Will Legislature Make Agencies Less Accountable, Privatize Public Water Resources?

As conservative business groups make their case before the U.S. Supreme Court to rein in what they consider the excesses of federal agency actions, the Florida Legislature is trying to protect local and state agencies from any outside oversight, especially from the environmental community.

A pair of bills (SB 768 and HB 789 ) moving through the committees would force citizen groups to pay agencies’ legal fees if they challenge what they consider bad permitting decisions and lose.

This is not about frivolous lawsuits intended merely to gum up the process. Judges already have the authority to drop the hammer on that kind of foolishness.

Instead, this is about serious issues.

The most recent case cited that would have been affected if the proposed law would have been in place was a suit filed by the Florida Springs Council that challenged the decision by the Suwanee River Water Management District to allow a water bottling company to divert nearly 1 million gallons a day from a spring, They unsuccessfully argued about the withdrawal’s effect on stream flow in local rivers as well as the larger issue of why the idea of producing bottled water from public water bodies is a beneficial use of a public resource.

Many people consider the bottled water industry’s marketing a hoax in the first place, but apparently the judge in this case was unmoved and upheld the permit.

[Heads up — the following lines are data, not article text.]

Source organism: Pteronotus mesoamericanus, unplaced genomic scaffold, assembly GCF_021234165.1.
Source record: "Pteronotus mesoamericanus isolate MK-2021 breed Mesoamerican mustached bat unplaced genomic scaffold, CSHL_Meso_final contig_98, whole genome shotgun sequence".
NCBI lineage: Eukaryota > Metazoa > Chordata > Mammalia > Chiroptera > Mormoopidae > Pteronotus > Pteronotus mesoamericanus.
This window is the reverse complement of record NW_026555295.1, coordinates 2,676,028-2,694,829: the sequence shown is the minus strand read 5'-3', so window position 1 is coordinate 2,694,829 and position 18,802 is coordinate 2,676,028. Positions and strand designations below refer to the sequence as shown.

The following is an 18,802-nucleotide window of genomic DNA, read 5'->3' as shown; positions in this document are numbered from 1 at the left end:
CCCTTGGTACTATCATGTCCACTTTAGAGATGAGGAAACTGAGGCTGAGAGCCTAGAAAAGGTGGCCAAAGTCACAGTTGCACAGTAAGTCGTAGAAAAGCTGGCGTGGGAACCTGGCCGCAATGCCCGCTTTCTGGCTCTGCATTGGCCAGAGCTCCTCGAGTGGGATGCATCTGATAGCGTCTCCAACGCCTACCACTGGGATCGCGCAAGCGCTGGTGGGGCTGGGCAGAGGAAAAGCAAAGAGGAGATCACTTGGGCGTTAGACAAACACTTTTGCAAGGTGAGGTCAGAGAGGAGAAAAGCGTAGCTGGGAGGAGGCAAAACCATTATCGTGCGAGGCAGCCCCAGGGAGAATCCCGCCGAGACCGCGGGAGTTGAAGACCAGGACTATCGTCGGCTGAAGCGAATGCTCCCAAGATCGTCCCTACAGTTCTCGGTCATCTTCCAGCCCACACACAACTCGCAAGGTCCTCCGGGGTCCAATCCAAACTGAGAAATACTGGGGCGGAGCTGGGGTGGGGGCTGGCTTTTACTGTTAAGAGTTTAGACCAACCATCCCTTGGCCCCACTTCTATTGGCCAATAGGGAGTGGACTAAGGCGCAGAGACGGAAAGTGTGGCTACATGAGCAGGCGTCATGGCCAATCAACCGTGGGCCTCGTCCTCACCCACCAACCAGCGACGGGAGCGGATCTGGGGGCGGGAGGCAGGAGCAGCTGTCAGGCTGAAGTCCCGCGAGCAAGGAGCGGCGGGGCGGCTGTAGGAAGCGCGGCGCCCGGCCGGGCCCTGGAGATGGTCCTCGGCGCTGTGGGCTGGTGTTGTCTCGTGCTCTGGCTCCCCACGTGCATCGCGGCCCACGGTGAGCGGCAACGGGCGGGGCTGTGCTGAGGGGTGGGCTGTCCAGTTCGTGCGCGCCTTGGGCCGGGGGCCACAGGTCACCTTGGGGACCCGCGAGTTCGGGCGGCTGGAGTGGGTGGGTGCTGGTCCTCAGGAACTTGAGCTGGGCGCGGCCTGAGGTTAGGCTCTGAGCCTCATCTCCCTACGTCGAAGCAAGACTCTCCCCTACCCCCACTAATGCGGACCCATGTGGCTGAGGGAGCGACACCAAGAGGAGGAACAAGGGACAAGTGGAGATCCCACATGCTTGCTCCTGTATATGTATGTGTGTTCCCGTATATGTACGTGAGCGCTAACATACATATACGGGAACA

The question is if the Legislature passes the bill and Gov. Ron DeSantis signs it, will it mean the end of citizen challenges to questionable permit decisions because of the financial consequences if they lose.

In other words, it comes down to this: If you do not have deep pockets, you might think twice before you try to take on the deep state.

The term “deep state” is often cited by conservatives, but in reality, it cuts both ways.

Meanwhile, there is another bill (SB 1386) that has been proposed that includes a provision to allow water-use permits to be granted for 30 years instead of 20 year if permittees agree to some conservation and water reuse measures.

One question that merits further discussion is whether a 30-year permit, which would likely outlive the career of the water management district official who granted it, could become another foot in the door to efforts to turn water permits into water rights. Such efforts have so far been unsuccessful so far in Florida, but the issue bears watching.

One of the next stops for the lawsuit bill is the Senate Judiciary Committee, whose membership includes two members of the local legislative delegation, Sen Ben Albritton of Wauchula and Sen. Colleen Burton of Lakeland. It would not hurt to drop them a line and let them know how you feel.



Posted in Group Conservation Issues.